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Regulatory Genome Project

Research initiative led by the University of Cambridge to support the adoption of an information structure standardising how financial regulatory information is classified globally

RGP is an AI based tool that supports the mapping of global financial regulations using jurisdictional obligations as genes.

The CRG is made up of taxonomies, each representing regulatory obligations organised by regulatory theme. They are core or ‘root’ taxonomies by design (illustrated by Levels 0-2). However, extensions can be built on top of these root taxonomies by individual jurisdictions if more granular information is needed.

RGP, a capacity building tool for emerging markets, assists with self-assessments against the IOSCO core principles and facilitates comparisons with other regulatory frameworks from more developed jurisdictions. Early adopters have the opportunity to increase jurisdictional competitive advantage.

RGP continues to expand the suit of themes sequenced through the CRG. The data sets generated through this process allow for automation of comparative analysis in multiple dimensions including Country, Theme and Obligation of families. These analyses can be used for jurisdictional reviews and gap identification by Regulators tasked with comparing and enhancing obligations.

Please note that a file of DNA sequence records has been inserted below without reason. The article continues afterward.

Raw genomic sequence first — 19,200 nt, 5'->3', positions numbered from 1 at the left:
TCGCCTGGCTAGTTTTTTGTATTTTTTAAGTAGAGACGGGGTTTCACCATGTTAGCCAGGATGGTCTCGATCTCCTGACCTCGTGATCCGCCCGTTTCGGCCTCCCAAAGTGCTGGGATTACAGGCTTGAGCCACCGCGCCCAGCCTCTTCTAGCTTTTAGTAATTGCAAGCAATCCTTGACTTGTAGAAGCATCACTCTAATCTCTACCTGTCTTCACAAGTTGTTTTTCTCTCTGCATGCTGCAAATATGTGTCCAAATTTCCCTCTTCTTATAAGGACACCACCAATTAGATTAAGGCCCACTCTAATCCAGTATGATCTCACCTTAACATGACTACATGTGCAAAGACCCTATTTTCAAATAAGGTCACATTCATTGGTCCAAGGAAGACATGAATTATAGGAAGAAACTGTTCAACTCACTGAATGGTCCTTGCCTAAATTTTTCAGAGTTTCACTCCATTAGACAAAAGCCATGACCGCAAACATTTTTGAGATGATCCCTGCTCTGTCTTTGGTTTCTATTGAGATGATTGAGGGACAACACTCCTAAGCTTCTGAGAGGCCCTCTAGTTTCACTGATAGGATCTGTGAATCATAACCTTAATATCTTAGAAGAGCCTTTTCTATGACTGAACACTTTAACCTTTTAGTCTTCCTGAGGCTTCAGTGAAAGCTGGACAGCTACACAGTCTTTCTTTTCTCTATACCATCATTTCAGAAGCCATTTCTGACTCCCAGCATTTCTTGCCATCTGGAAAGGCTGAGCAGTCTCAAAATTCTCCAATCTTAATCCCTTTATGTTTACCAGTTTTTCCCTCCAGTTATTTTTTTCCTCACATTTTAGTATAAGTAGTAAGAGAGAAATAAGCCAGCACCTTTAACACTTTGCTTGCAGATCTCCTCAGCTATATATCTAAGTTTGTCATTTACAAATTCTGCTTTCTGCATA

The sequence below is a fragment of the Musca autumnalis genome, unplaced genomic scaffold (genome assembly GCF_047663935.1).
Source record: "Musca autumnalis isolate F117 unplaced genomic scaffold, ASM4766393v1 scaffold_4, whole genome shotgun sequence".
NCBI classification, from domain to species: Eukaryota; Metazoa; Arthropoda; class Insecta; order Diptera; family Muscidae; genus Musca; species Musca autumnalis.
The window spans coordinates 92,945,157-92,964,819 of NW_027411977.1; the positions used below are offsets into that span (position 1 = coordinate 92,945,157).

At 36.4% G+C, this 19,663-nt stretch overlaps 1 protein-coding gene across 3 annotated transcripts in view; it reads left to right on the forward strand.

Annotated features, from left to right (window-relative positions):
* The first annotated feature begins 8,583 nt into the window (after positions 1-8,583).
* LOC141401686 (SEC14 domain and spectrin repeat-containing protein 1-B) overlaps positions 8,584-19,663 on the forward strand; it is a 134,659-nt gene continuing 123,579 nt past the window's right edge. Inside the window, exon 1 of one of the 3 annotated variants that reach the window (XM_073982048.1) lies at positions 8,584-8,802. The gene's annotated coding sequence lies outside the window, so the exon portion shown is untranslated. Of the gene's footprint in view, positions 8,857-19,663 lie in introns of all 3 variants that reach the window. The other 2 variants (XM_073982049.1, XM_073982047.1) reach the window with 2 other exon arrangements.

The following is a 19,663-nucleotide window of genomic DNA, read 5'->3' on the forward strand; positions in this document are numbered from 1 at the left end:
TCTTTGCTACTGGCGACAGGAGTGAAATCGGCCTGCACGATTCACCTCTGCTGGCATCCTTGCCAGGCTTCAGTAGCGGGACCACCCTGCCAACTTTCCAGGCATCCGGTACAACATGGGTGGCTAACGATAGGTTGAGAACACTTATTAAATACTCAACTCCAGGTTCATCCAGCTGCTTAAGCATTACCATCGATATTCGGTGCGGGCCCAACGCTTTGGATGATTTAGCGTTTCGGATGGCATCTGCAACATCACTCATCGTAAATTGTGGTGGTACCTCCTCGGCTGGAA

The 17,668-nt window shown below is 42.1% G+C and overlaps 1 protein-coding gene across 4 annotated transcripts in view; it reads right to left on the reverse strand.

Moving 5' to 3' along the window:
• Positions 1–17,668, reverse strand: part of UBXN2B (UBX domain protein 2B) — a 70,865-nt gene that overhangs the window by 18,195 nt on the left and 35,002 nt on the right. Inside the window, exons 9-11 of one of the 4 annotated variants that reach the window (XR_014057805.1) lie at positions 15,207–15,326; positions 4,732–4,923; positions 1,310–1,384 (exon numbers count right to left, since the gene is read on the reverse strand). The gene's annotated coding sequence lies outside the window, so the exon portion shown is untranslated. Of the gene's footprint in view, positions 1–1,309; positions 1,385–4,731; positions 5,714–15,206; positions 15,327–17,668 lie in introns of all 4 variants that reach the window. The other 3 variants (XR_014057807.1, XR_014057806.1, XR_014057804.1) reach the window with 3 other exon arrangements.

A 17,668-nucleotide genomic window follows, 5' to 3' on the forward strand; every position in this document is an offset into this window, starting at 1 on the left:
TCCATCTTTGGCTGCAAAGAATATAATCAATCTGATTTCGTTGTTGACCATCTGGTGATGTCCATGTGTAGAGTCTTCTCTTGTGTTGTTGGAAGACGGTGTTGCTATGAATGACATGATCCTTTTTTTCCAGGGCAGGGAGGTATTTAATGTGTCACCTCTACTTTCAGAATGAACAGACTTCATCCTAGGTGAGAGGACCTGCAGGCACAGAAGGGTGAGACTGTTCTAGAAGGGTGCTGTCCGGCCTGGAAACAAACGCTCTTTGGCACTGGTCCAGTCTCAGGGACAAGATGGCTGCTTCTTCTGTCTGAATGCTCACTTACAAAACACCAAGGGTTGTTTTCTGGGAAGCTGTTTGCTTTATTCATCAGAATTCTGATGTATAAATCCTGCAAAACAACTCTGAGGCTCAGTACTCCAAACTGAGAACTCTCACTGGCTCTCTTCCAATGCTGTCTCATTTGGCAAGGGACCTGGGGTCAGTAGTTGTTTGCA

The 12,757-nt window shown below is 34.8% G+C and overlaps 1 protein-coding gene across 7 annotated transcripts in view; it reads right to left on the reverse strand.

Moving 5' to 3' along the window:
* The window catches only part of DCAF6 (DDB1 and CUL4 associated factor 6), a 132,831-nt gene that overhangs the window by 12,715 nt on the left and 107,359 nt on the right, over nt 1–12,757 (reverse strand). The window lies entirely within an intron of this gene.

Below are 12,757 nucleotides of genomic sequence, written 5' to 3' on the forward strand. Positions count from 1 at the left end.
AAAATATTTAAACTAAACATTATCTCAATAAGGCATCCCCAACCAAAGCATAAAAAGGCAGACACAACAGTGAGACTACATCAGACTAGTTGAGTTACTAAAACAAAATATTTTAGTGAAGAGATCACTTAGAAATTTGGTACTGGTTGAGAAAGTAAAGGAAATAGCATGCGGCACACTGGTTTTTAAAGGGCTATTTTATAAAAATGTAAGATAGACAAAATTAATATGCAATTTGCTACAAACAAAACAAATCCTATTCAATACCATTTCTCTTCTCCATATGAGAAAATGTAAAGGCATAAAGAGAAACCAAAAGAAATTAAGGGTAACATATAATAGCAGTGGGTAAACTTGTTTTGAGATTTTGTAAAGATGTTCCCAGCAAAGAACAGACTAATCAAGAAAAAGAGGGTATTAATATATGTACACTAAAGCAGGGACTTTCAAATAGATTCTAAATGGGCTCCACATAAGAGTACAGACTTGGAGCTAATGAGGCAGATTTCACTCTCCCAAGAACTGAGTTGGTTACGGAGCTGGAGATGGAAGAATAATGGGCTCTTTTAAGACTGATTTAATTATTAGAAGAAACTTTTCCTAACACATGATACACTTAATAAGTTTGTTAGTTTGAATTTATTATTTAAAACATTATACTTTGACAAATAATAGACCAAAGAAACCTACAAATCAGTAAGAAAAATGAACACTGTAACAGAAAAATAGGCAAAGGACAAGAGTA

Experts from various continents are supporting the RGP by mapping international standards established by Standard Setting Bodies to the CRG. This is the first step towards automated support for experts in Country-level assessment of various standards.

RGP has identified that the CRG allows for the classification of regulatory texts by their own obligatory characteristics and not just by theme. This is facilitating research on ways to create a characteristics framework – a Meta-taxonomy – to test and compare complexities of obligations independently of the rule theme in place.

RGP's mission is to build and drive the Cambridge Regulatory Genome (CRG) as a public open-source information structure to represent and compare financial regulation across jurisdictions (e.g., AML, ESG) to provide tools for regulators and policy makers to design and supervise regulatory frameworks.

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